Dir/Wri: Corneliu Porumboiu | Cast: Vlad Ivanov, Catrinel Marlon, Rodica Lazar, Antonio Buil, Agusti Villaronga, Sabin Tambrea, George Pisterneanu | Thriller, 97′
This Noirish Romanian arthouse thriller is not the first to use whistling as a vital part of its storyline. Last year’s Locarno Critics’ prize winner Sibel showed how vital this ancient style of communication is in isolated parts of the World. And La Gomera is one of them. The craggy hideaway in the Canaries is where a dark and sinuous double-crossing drama plays out. It also travels to the Romanian capital Bucharest, and Singapore. Swinging backwards and forwards in time tense The Whistlers is a rather forboding film with a retro feeling of the Sixties and another saturnine performance from Porumboiu’s regular Vlad Ivanov (who appearing in Tegnap and Sunset).
He is Cristi, a detective under surveillance from his colleagues who is rapidly finds out that this special language from local Spanish-speaking gangsters can keep him under the radar. Porumboiu’s clever lighting techniques and a ravishing score of modern classics and operatic arias keeps the action pumping to a surprising finale.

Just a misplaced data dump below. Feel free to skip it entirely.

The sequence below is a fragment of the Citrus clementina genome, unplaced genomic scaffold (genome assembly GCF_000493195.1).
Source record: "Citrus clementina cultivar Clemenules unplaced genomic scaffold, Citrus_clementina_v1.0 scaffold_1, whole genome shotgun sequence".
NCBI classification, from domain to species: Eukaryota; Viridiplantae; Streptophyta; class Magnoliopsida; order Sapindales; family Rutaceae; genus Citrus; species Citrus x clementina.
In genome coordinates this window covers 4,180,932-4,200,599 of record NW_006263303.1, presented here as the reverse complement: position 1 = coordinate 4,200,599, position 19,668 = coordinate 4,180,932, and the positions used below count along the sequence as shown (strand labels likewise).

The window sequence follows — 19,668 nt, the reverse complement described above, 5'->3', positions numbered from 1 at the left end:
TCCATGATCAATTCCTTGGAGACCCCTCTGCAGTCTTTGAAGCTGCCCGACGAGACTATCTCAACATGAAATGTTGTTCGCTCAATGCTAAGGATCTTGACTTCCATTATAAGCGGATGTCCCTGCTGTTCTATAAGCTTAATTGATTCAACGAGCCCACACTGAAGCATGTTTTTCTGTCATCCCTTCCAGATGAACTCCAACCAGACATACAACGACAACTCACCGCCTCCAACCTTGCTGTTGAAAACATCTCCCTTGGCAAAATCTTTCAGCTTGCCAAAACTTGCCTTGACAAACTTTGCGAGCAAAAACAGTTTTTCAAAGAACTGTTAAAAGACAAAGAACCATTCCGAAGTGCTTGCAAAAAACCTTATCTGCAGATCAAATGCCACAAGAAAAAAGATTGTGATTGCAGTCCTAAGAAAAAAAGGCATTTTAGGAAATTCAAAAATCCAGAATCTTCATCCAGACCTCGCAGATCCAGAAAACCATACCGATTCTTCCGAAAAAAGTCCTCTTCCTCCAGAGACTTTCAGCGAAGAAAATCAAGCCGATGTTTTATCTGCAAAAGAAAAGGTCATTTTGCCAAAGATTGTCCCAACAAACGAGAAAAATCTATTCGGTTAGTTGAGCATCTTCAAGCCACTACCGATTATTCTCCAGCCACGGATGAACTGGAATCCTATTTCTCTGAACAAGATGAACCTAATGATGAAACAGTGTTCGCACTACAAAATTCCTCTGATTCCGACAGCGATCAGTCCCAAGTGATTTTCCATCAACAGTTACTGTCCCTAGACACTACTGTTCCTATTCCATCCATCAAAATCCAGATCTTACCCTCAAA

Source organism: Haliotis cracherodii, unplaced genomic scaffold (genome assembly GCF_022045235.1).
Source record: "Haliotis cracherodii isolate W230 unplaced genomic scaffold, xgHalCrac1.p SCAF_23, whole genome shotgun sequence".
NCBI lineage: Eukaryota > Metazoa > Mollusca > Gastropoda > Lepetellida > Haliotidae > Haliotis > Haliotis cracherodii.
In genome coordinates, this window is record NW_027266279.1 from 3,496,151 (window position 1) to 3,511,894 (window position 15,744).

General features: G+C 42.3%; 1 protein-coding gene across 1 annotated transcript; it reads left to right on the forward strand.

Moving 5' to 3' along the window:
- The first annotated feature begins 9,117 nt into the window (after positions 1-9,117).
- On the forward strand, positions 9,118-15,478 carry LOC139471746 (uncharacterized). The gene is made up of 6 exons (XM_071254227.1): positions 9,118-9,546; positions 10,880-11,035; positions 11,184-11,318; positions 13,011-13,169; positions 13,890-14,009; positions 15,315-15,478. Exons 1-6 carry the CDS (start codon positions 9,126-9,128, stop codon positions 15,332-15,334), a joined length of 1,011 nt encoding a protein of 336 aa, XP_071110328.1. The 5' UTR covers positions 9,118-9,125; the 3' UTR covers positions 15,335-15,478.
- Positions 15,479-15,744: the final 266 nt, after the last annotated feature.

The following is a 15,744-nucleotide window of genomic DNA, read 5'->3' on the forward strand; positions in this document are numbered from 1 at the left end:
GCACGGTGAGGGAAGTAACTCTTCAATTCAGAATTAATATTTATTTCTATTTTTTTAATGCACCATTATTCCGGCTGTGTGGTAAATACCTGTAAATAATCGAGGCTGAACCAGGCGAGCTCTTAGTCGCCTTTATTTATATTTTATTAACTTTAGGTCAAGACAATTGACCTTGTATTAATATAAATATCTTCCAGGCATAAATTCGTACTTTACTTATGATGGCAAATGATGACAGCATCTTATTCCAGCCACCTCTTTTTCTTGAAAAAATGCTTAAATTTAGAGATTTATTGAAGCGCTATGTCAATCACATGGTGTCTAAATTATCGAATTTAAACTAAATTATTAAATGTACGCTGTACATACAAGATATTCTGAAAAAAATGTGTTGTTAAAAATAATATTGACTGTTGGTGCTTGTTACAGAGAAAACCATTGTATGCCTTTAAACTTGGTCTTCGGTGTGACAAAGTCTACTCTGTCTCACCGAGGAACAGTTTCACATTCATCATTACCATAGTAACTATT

You may find the plot rather complicated and the crooks hard to identify (I did), but basically it goes as follows: Vast wads of illegal euros are being laundered in a mattress factory outside Bucharest whence they’re transported to the crime ring in Spain and Venezuela. The factory owner and middle-man is a petty criminal called Zsolt (Sabin Tambrea) and his girlfriend Gilda (Catrinel Marlon) seduces Cristi in the sexually-charged opening sequence (which takes us back to Basic Instinct). Meanwhile Zsolt’s boss Paco (Agusti Villaronga) instructs another honcho Kiko (Antonio Buil) to teach Cristi the whistling lingo. The place is riddled with surveillance cameras and no one can really be trusted in this edgy atmosphere of uncertainty so the arcane hissing comes in handy as a form of covert communication.
Meanwhile, Cristi’s sidekick Alin (George Pisterneanu) and their boss Magda (Rodica Lazar) make up the Police contingent. All these characters are out for themselves. La Gomera takes a leading role with its inaccessible stony beaches, crystal waters and dense wooded hillsides. The final coda in Singapore doesn’t quite dovetail into the film and has a whiff of being added just to spice things up for the glamorous reveal in a light show taking place at the Gardens by the Bay.
In true noir style The Whistlers is not a long film and slips down easily – there are no deep messages here – despite its rather intractable plot. An ambitious and intriguing addition to the Romanian filmmaker’s oeuvre. MT
ON CURZON WORLD FROM FRIDAY 8 MAY 2020